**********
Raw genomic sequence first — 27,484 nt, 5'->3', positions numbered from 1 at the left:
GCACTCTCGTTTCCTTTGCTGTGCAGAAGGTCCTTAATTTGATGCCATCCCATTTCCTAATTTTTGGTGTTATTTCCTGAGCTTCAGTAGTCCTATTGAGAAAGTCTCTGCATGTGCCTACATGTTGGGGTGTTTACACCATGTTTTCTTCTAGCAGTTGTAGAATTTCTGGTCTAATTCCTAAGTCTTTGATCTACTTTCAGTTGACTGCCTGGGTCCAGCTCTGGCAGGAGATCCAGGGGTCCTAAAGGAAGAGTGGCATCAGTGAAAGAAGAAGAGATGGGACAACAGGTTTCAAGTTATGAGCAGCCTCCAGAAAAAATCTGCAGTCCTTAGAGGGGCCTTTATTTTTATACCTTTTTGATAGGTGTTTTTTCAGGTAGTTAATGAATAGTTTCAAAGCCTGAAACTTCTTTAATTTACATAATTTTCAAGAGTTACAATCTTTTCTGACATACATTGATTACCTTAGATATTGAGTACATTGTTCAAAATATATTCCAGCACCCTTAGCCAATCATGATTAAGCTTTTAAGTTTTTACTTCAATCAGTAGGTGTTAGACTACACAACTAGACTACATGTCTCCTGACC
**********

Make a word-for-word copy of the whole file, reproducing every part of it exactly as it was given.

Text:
Raw genomic sequence first — 27,484 nt, 5'->3', positions numbered from 1 at the left:
GCACTCTCGTTTCCTTTGCTGTGCAGAAGGTCCTTAATTTGATGCCATCCCATTTCCTAATTTTTGGTGTTATTTCCTGAGCTTCAGTAGTCCTATTGAGAAAGTCTCTGCATGTGCCTACATGTTGGGGTGTTTACACCATGTTTTCTTCTAGCAGTTGTAGAATTTCTGGTCTAATTCCTAAGTCTTTGATCTACTTTCAGTTGACTGCCTGGGTCCAGCTCTGGCAGGAGATCCAGGGGTCCTAAAGGAAGAGTGGCATCAGTGAAAGAAGAAGAGATGGGACAACAGGTTTCAAGTTATGAGCAGCCTCCAGAAAAAATCTGCAGTCCTTAGAGGGGCCTTTATTTTTATACCTTTTTGATAGGTGTTTTTTCAGGTAGTTAATGAATAGTTTCAAAGCCTGAAACTTCTTTAATTTACATAATTTTCAAGAGTTACAATCTTTTCTGACATACATTGATTACCTTAGATATTGAGTACATTGTTCAAAATATATTCCAGCACCCTTAGCCAATCATGATTAAGCTTTTAAGTTTTTACTTCAATCAGTAGGTGTTAGACTACACAACTAGACTACATGTCTCCTGACC